James 'Whitey' Bulger: Boston mob boss who sent IRA guns given life sentence
The Boston mob boss who helped arm the IRA has been sentenced to life in prison for 11 killings and a string of other charges including extortion and money laundering.
James 'Whitey' Bulger called his trial this summer a sham and declined to testify.
Judge Denise Casper told Bulger in the Boston court yesterday that the 84-year-old's crimes were "heinous" and "all about money". She then sentenced the Winter Hill gang leader to two consecutive life sentences, plus five years.
The sentencing ends a sordid chapter in Boston history featuring FBI and government corruption that helped Bulger continue a reign of terror for decades.
He was a fugitive for more than 16 years until he was captured in Santa Monica, California, in 2011.
One of those Bulger was found guilty of murdering was IRA smuggler John McIntyre, a crewman on the Valhalla, a boat used to run weapons to Ireland.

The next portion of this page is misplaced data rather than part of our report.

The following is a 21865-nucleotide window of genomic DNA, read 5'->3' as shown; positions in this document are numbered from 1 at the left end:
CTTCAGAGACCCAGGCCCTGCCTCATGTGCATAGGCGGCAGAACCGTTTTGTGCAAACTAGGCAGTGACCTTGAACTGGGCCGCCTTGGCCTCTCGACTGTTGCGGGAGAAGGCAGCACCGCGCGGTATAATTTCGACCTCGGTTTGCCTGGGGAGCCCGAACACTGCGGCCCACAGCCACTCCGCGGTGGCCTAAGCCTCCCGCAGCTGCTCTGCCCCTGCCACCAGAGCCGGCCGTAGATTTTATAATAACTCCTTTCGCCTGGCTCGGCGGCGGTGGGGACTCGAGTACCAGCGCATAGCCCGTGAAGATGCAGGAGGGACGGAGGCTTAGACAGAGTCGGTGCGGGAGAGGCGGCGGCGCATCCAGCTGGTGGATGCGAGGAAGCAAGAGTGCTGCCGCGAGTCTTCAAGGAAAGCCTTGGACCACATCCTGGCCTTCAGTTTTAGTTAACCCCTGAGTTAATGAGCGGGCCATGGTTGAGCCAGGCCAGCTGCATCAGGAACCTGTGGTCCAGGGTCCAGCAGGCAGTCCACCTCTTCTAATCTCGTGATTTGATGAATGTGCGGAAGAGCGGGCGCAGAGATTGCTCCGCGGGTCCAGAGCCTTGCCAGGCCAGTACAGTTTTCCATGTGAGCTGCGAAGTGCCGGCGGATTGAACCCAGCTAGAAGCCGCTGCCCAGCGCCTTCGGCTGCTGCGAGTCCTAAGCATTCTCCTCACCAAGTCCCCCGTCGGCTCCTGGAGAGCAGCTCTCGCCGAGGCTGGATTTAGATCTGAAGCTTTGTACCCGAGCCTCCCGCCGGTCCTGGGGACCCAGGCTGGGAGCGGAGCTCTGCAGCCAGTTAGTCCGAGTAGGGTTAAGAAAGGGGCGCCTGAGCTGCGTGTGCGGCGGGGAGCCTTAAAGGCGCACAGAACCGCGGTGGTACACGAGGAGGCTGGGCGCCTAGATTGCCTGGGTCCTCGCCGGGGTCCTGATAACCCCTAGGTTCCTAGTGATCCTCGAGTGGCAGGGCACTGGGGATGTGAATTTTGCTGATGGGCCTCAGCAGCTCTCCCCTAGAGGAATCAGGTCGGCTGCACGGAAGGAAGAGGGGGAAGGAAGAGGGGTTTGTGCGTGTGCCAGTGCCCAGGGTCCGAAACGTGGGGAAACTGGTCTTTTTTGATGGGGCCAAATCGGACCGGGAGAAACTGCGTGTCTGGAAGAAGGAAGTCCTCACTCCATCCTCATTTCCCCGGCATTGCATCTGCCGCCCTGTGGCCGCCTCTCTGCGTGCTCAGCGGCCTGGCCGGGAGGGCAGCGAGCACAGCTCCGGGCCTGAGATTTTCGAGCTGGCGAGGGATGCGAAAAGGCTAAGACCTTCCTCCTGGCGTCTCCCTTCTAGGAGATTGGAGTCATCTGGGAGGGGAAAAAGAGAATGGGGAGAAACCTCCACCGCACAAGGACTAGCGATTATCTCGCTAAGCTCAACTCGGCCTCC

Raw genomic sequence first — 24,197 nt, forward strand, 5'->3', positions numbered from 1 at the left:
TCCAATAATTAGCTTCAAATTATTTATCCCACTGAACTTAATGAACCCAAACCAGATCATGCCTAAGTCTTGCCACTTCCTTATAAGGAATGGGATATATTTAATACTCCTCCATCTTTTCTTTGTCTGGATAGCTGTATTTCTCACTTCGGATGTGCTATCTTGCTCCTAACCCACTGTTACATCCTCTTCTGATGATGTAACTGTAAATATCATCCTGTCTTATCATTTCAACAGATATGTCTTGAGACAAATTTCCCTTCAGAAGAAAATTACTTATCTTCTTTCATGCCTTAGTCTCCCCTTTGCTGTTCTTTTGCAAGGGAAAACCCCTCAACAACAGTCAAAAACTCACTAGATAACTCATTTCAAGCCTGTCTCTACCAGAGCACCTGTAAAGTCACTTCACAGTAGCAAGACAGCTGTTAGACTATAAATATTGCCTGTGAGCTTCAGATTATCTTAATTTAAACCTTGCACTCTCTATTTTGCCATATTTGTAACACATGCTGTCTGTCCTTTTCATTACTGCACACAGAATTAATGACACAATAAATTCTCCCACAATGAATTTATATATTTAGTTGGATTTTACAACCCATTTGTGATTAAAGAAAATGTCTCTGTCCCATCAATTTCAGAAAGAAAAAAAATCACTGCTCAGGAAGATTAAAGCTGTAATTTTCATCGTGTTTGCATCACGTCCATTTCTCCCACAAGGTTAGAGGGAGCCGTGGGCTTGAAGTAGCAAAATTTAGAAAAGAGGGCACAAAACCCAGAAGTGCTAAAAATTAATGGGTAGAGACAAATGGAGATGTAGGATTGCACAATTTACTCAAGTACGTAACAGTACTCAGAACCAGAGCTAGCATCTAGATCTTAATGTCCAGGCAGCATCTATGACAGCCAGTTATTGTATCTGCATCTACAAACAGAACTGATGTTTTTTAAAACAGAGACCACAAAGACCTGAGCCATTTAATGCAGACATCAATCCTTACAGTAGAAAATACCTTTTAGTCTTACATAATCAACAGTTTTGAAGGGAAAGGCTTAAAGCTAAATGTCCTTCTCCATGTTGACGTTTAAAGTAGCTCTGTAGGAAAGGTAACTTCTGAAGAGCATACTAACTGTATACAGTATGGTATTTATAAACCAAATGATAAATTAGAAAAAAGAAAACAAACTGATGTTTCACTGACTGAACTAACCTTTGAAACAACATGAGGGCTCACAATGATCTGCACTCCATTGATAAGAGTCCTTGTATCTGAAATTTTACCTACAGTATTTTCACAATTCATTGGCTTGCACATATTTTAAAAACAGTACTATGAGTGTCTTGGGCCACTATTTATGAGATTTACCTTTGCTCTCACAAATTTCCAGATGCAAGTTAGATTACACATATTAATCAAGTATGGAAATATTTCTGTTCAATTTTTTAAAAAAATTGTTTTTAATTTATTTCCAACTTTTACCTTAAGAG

Bulger's trial heard that McIntyre tried to smuggle guns and drugs to the IRA in 1984 on the Valhalla – a fishing vessel. In it was a $1m (£620,000) cargo of guns, grenades and bullets.
Bulger and many members of his gang were of Irish descent, and a book published earlier this year claimed the FBI turned a blind eye to his IRA gun running in exchange for information about Italian Mafia families.
But in September 1984 a shipment of weapons was seized by the Irish authorities. Shortly after the Valhalla returned to Boston McIntyre disappeared and his body was not found until 2000.
An associate testified that Bulger tortured and then shot McIntyre in the head over allegations that he was an FBI informer.
Kevin Weeks told how Bulger had tortured McIntyre to extract a confession. He said Bulger asked McIntyre if he wanted a bullet in the head. "The kid said, 'Yes please'," Weeks added.